The Postpartum Period

Analytic Reflections on the Potential for Agony and Ecstasy
  • Leanne Domash


There is frequently a cataclysmic effect on the personality of the mother during the postpartum period as she adjusts to her infant and the now enlarged family unit. The new mother is experiencing significant hormonal shifts and physiological changes, including some subtle rebound effects (that is, certain mechanisms were turned off during pregnancy and afterward get turned on again and overshoot the mark). The mother is in the midst of forming a very close bond with her baby, referred to as “primary maternal preoccupation” (Winnicott, 1956). If she is nursing, another complex set of hormones is being released.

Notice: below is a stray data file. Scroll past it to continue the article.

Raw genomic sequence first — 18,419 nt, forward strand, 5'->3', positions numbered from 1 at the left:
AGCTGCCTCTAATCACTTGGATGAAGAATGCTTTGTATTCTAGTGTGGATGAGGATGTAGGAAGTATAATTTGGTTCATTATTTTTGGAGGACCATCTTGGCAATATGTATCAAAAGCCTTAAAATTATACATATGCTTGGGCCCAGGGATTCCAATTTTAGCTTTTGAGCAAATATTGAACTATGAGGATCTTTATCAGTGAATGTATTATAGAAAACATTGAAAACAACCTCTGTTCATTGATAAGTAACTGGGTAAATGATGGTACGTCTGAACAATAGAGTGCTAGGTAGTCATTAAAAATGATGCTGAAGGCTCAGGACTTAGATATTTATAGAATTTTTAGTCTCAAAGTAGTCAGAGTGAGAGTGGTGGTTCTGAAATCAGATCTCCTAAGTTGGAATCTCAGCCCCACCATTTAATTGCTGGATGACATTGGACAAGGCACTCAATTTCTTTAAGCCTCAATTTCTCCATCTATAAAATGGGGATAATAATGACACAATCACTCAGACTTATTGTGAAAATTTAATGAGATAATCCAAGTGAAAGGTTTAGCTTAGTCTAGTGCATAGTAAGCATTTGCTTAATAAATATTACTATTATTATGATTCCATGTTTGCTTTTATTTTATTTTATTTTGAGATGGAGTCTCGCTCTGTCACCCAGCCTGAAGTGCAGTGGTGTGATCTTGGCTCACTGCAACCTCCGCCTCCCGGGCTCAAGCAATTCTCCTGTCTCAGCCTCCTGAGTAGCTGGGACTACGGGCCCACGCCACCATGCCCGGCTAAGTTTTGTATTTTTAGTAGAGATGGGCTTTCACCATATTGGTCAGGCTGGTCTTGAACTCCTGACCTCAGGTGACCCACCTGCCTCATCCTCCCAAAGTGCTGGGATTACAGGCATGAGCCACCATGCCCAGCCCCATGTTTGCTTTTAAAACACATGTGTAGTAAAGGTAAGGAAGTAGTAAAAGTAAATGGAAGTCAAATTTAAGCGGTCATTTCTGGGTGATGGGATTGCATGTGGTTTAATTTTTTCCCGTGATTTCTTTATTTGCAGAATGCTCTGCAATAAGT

Postpartum Period Breast Feeding Postpartum Depression Nursing Experience Heighten Sensitivity 
These keywords were added by machine and not by the authors. This process is experimental and the keywords may be updated as the learning algorithm improves.


Unable to display preview. Download preview PDF.

Unable to display preview. Download preview PDF.


  1. Abolins, J. A. (1954). Das stillen und die temperatur der brust. Acta Obstetricia et Gynecologica Scandinavica,33, 60–68.CrossRefGoogle Scholar
  2. Adler, E. M. & Cox, J. L. (1983). Breast feeding and post-natal depression. Journal of Psychosomatic Research, 27, 139–144.CrossRefGoogle Scholar
  3. Arieti, S. (1976). Creativity: The magic synthesis, New York: Basic Books.Google Scholar
  4. Bental, V. (1965). Psychic mechanisms of the adoptive mother in connection with adoption. Israel Annals of Psychiatry, 3,24–34.Google Scholar